I recently got talking to my friend over dinner about applying for jobs and the process candidates (including himself) go through in order to work at certain companies. Going through waves of telephone and face-to face-interviews and individual and group role play exercises can be both time consuming and draining so to not receive any feedback on why you weren’t successful can leave a very bitter taste. As a by-stander and pair of ears in this situation, it’s so frustrating to know that these businesses are shooting themselves in the foot reputationally because of this poor candidate experience. My view on certain companies as a consumer has become tarnished because of how poorly he has been treated, and I wasn’t even the one who applied!

What brands often forget, is that candidates – and the people they influence via word of mouth and social media – are also potential customers. Leaving them deflated after an unsuccessful job application process not only means they are unlikely to ever apply again, it also means that they may discourage others from applying and, even more importantly, from buying from that company ever again.

So what are the basic things you can do ensure that you keep your potential talent pool happy as both future prospective candidates and customers?

Get a head start

A lot of companies’ first port of call when they need to hire for a new role is to give the recruitment agency a ring (followed shortly by a hefty chunk of commission). But imagine a world where candidates come to you rather than the other way around! Positioning your company as the ‘it’ company to work for in your sector will have the best, most suitable candidates knocking on your door with their CV rather than you having to chase after them. Using social media as a platform to give candidates an insight into what life is like working at your company and showing that your current employees are valued members of the team will all help with attracting new people who want to jump on the bandwagon. Remember, social media isn’t an advertising platform, it’s a relationship building tool and that should be no different for recruitment than it is for customer engagement.

Don’t go off the radar

[ File # csp13802675, License # 2711263 ] Licensed through http://www.canstockphoto.com in accordance with the End User License Agreement (http://www.canstockphoto.com/legal.php) (c) Can Stock Photo Inc. / faithie

If a customer has a bad experience and posts a negative review on Trip Advisor, ignoring them will only escalate the problem. Even if they’re being completely unreasonable, making them feel heard and valued by responding to them in a non-defensive way could completely turn around their feelings – and the feelings of those reading the review/response. If a candidate has been unsuccessful in their application, don’t just ignore them and hope they disappear. Offering them the chance to have feedback on their interview and explaining honestly why someone else got the job over them is a tough conversation, but they will value your transparency. Going ‘cold turkey’ on them runs the risk of them dishing the dirt on you with their network, which will include your potential customers. Perhaps they didn’t have the required experience for the role, but in five years’ time they could be qualified and be a true asset to your company so don’t dismiss as them as potential future candidates by putting them off for life.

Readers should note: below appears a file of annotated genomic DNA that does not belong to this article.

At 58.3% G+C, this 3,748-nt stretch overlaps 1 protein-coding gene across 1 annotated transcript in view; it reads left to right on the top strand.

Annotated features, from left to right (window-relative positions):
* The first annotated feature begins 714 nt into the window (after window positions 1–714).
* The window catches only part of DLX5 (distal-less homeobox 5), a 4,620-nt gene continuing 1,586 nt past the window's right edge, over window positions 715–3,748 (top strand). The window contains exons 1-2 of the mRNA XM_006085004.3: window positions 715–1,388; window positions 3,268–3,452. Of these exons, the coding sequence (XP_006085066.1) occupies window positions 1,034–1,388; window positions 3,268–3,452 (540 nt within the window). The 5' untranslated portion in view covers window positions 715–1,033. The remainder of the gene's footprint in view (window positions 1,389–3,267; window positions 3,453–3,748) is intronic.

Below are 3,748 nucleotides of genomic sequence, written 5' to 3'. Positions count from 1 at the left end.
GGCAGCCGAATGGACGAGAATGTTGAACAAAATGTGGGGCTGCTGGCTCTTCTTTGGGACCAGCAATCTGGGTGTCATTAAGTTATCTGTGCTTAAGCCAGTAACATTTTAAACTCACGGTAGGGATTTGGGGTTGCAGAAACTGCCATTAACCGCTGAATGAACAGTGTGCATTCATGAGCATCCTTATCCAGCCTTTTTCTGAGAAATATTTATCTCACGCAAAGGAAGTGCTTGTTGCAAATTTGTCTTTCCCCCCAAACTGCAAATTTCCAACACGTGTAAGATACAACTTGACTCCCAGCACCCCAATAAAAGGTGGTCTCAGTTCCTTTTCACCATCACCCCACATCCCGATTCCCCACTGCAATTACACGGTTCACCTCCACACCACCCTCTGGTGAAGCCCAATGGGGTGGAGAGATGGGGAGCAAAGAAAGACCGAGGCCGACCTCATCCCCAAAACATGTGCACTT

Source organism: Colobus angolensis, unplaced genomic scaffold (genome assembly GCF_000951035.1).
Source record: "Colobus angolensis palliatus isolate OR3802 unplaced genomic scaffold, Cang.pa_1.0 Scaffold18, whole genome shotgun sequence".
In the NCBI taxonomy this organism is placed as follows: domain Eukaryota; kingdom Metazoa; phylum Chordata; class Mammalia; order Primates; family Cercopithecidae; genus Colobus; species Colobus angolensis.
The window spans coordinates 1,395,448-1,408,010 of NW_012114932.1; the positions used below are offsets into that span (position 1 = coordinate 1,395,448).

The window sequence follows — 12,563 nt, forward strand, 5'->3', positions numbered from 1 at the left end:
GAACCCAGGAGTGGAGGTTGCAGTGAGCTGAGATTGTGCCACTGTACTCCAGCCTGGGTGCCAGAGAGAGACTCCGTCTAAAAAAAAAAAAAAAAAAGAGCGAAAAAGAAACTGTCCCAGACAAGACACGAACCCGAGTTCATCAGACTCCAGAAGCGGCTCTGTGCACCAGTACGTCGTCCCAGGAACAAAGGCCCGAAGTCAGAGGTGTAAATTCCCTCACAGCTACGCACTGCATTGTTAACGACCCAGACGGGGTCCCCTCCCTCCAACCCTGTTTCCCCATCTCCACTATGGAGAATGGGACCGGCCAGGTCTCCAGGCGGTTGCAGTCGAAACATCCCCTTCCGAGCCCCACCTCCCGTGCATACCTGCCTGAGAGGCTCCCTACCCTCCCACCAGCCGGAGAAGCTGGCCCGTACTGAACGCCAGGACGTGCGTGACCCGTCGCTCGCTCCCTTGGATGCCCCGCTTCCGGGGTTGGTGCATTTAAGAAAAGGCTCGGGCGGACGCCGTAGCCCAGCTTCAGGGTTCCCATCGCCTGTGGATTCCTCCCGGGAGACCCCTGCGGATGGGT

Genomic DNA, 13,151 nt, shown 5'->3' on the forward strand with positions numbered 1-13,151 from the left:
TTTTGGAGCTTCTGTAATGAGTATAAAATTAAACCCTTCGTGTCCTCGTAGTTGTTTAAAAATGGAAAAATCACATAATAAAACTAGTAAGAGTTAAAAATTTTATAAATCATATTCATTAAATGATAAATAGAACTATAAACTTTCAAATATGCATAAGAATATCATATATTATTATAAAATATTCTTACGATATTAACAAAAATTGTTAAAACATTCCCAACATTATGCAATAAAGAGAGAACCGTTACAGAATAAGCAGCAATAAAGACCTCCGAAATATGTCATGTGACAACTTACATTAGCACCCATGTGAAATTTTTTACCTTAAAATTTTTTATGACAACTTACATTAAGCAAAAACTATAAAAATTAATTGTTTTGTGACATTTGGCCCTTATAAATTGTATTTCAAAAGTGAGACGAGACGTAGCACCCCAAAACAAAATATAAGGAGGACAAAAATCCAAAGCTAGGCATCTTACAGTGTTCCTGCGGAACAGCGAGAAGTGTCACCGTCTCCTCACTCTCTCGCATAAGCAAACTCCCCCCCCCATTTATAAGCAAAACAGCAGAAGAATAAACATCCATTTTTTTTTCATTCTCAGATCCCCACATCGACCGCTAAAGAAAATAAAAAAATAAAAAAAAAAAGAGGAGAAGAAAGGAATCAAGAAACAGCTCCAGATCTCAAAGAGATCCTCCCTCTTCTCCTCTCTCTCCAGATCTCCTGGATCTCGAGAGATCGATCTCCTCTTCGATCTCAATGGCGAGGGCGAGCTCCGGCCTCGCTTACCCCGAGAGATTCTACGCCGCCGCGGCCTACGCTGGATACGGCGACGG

Don’t underestimate the power of reviews

I’ll hold my hands up and admit that I thought only people working in the digital sector would know about Glassdoor (the TripAdvisor of the recruitment world), but how wrong was I?! It turns out that a lot of people know about it. Just like how picking a restaurant to dine at has turned into an in-depth research project on TripAdvisor and online review sites, candidates are using their own FBI skills to find out about your company before they apply for a role. Don’t be fooled to think it’s just candidates for new roles who’ll be checking out your profile; your current employees will be having a nosy too. It might be someone who’s worked for you for a year and wants to move up in the company, but is left disheartened after reading a review from a longer term employee which states there’s no room for progression. Data reveals that an employee is twice as trustworthy as the CEO, and employees who distrust their leaders are also nine times more likely to consider leaving their current organisation (study by Kenexa High Performance). So reviews shouldn’t just be responded to but also encouraged. 73% of candidates said they were never asked to provide feedback on the screening or interview process (The Talent Board) which means that employers aren’t gathering insight on the candidate experience so that they can improve it. Talent attraction and talent retention are absolutely critical to long term growth and the candidate experience should run throughout a candidate’s lifecycle with the company, not just stop once they either step foot in the door or are rejected. As with TripAdvisor, most of the time, the best way to diffuse a situation is to apologise and explain. So take the opportunity to both encourage and respond to reviews on Glassdoor to show that senior management actually care about their people.

A lot of organisations we speak to already know the benefits of employer branding, but don’t know how to make the first move. They want to put the spotlight on their employees but don’t want to over face them or force them to do something they aren’t comfortable with. But by explaining how it can be beneficial to the individual and help them to build their own personal brand can be all the encouragement needed. If you want some help getting on the first step of the employer branding ladder, get in touch and we can tailor an approach specifically for your business.